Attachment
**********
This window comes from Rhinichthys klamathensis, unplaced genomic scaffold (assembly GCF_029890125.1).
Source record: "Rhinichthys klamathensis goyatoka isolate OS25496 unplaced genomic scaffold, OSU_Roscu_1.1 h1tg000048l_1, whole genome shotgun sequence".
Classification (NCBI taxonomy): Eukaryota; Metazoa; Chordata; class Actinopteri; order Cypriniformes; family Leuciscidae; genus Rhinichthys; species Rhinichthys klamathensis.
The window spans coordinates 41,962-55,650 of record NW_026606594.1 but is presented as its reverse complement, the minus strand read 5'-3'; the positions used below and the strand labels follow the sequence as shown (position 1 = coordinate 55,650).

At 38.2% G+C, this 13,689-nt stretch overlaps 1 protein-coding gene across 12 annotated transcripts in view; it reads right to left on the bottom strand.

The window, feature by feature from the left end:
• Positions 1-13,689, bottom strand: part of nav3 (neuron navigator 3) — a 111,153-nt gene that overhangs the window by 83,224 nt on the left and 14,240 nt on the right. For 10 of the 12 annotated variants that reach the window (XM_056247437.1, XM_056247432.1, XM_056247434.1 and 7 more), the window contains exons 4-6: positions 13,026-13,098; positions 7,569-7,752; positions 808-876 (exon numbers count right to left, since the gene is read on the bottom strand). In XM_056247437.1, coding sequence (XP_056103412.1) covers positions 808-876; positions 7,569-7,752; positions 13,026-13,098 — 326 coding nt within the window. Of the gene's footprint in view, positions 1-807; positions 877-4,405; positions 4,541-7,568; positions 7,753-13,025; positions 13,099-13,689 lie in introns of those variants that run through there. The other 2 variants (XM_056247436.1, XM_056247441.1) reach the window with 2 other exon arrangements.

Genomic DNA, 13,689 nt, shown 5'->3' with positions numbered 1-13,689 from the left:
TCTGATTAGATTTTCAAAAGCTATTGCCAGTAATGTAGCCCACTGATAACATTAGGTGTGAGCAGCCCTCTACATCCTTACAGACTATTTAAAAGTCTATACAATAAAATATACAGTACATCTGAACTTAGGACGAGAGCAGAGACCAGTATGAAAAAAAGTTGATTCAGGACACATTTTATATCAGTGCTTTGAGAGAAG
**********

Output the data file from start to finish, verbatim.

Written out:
This window comes from Rhinichthys klamathensis, unplaced genomic scaffold (assembly GCF_029890125.1).
Source record: "Rhinichthys klamathensis goyatoka isolate OS25496 unplaced genomic scaffold, OSU_Roscu_1.1 h1tg000048l_1, whole genome shotgun sequence".
Classification (NCBI taxonomy): Eukaryota; Metazoa; Chordata; class Actinopteri; order Cypriniformes; family Leuciscidae; genus Rhinichthys; species Rhinichthys klamathensis.
The window spans coordinates 41,962-55,650 of record NW_026606594.1 but is presented as its reverse complement, the minus strand read 5'-3'; the positions used below and the strand labels follow the sequence as shown (position 1 = coordinate 55,650).

At 38.2% G+C, this 13,689-nt stretch overlaps 1 protein-coding gene across 12 annotated transcripts in view; it reads right to left on the bottom strand.

The window, feature by feature from the left end:
• Positions 1-13,689, bottom strand: part of nav3 (neuron navigator 3) — a 111,153-nt gene that overhangs the window by 83,224 nt on the left and 14,240 nt on the right. For 10 of the 12 annotated variants that reach the window (XM_056247437.1, XM_056247432.1, XM_056247434.1 and 7 more), the window contains exons 4-6: positions 13,026-13,098; positions 7,569-7,752; positions 808-876 (exon numbers count right to left, since the gene is read on the bottom strand). In XM_056247437.1, coding sequence (XP_056103412.1) covers positions 808-876; positions 7,569-7,752; positions 13,026-13,098 — 326 coding nt within the window. Of the gene's footprint in view, positions 1-807; positions 877-4,405; positions 4,541-7,568; positions 7,753-13,025; positions 13,099-13,689 lie in introns of those variants that run through there. The other 2 variants (XM_056247436.1, XM_056247441.1) reach the window with 2 other exon arrangements.

Genomic DNA, 13,689 nt, shown 5'->3' with positions numbered 1-13,689 from the left:
TCTGATTAGATTTTCAAAAGCTATTGCCAGTAATGTAGCCCACTGATAACATTAGGTGTGAGCAGCCCTCTACATCCTTACAGACTATTTAAAAGTCTATACAATAAAATATACAGTACATCTGAACTTAGGACGAGAGCAGAGACCAGTATGAAAAAAAGTTGATTCAGGACACATTTTATATCAGTGCTTTGAGAGAAG